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Survey Finds Largest Credit Card Issuers Not Doubling Minimum Payments

by Peter Andrew
Survey Finds Largest Credit Card Issuers Not Doubling Minimum Payments

Finds Largest Credit Card Issuers Not Doubling Minimum Payments Contrary to reports in many media outlets, an IndexCreditCards.com survey of the seven largest credit card issuers found that none is doubling credit card minimum payments. In fact, most are adhering strictly to new federal guidelines or believe that their current minimum payment formulas are adequate to satisfy the government’s desire to see credit card balances paid in a reasonable amount of time.

Guidance from the government’s Office of the Comptroller of the Currency suggested that card issuers should require their customers to pay monthly at least one percent of their principal credit card balances, plus all finance charges and any fees. The goal was to get balances paid down–under the previous industry standard two percent minimum payment, customers with high balances could conceivably “meet the minimum” without even paying off a full month’s interest, much less taking a chunk out of the principal balance.

While the government’s guidance led to fears that credit card minimums might double, information from the seven largest card issuers (who own an estimated 60% to 70% share of the credit card market) suggests otherwise:

  • Four of the top issuers are strictly adhering to the new guidelines of one percent of the principal balance, plus interest and fees.
  • Two issuers are making no changes, due to long-standing minimum payment policies that the companies feel already address the government’s concerns.
  • One issuer has thus far made no change to their minimum payment policy of 2% of the credit card balance.

“In mid-December we reported that claims of minimum payments doubling were not accurate; now we have the proof,” said Adam Jusko, Research Director for IndexCreditCards.com. “Most credit card issuers are adhering to exactly what the government suggested or are sticking with minimum payments already above those guidelines. While some customers will see increased credit card minimums, the impact will be slight–certainly not a doubling.”

By way of example, a person with a $10,000 credit card debt and a 19% annual interest rate would have a required monthly payment of approximately $203.16 using the old 2% minimum payment standard. Under the new requirements that most issuers are using, the monthly payment would be $258.33 ($158.33 in interest, plus $100 of the outstanding balance). This is a difference of roughly $55 – on a balance and interest rate that exceeds what the average consumer is carrying.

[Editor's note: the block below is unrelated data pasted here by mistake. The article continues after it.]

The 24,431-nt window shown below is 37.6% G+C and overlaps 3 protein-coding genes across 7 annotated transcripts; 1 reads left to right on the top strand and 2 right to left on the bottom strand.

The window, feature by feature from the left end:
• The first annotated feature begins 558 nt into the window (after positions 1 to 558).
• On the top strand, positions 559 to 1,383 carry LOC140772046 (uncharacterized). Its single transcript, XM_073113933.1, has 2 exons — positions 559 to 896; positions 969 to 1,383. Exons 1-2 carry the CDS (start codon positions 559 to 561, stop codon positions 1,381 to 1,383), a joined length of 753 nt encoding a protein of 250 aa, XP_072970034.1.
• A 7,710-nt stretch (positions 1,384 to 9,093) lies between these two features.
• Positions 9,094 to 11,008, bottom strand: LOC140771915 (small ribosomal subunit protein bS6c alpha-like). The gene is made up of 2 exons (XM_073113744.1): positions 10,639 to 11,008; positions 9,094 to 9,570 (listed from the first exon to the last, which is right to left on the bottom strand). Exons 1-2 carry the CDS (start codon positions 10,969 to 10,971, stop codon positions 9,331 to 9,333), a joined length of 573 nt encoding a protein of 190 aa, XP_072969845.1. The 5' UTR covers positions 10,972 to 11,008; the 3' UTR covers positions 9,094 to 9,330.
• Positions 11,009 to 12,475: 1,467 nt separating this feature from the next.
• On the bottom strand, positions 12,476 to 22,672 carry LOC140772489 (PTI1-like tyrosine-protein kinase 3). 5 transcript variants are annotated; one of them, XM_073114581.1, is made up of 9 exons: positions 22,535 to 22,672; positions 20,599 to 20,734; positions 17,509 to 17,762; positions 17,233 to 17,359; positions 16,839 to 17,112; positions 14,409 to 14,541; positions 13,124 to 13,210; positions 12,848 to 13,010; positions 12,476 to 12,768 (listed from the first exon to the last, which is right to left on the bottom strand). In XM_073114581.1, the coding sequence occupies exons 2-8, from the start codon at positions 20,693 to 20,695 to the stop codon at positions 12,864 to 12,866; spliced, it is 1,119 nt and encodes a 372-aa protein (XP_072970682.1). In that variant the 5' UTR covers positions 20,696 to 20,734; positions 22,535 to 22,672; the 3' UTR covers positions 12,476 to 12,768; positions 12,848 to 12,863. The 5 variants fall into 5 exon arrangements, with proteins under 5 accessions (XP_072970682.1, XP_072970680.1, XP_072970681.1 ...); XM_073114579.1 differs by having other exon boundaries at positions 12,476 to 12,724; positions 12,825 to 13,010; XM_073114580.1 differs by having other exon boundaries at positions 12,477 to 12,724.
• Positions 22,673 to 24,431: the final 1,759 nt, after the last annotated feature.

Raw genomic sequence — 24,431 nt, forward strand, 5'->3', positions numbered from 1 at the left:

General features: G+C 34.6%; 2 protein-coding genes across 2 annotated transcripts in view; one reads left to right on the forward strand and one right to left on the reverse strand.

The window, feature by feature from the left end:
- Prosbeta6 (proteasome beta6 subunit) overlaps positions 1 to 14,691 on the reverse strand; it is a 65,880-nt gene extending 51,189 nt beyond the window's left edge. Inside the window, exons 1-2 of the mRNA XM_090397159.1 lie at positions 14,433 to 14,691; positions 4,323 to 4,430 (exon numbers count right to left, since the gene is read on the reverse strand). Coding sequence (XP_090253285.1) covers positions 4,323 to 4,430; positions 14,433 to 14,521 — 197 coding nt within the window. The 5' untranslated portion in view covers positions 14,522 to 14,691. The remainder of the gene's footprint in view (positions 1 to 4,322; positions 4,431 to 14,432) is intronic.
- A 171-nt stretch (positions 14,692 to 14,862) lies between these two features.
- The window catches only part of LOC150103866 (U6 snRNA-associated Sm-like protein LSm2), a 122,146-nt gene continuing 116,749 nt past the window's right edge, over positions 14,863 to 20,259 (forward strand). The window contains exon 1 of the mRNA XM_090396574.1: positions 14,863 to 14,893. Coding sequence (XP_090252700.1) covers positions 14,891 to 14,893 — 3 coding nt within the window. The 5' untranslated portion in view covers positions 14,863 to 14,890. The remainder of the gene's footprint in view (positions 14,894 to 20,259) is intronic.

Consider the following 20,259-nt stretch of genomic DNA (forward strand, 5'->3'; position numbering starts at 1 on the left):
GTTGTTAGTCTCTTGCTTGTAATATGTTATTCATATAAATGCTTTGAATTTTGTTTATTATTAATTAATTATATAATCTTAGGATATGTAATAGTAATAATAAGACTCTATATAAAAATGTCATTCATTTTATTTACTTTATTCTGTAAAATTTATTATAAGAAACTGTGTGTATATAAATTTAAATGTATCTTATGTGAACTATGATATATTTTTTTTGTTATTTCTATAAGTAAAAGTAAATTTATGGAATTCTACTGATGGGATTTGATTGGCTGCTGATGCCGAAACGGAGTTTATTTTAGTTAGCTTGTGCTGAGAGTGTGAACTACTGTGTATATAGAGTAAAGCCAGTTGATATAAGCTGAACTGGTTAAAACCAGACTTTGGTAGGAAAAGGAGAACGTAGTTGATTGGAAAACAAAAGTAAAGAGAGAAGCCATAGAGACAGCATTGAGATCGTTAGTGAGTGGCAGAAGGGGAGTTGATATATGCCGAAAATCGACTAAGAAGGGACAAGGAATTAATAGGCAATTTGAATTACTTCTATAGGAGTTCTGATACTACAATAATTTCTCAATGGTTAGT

Below are the specific minimum payment standards from the seven largest credit card issuers, in alphabetical order, as reported to IndexCreditCards.com by representatives from the companies:

  • American Express – No change in minimum payment formula. To calculate minimum payments, American Express first takes the highest of the following figures: 2% of the outstanding balance, or all current finance charges, or $15. (If current finance charges is the highest of these three figures, the company uses finance charges plus $15 as the first part of the minimum payment equation. This usually ensures that part of the principal is paid.) The company then adds any past due amounts and any over-the-limit fees to come up with that month’s minimum payment.
  • Capital One – No minimum payment changes. Company uses 3% of the overall balance, or $15, whichever is greater, as the monthly minimum payment.
  • Chase – Minimum payment equals the higher of these figures: either 2% of the outstanding balance, or 1% of principal plus finance charges plus fees.
  • Citibank – Minimum payments equal 1% of the principal balance, plus all current finance charges, plus fees such as late payment or over-the-limit fees.
  • Discover – No minimum payment changes at present. Minimum payment equals 2% of the outstanding balance. A company spokesperson declined to say whether Discover will make changes to this standard in the futu

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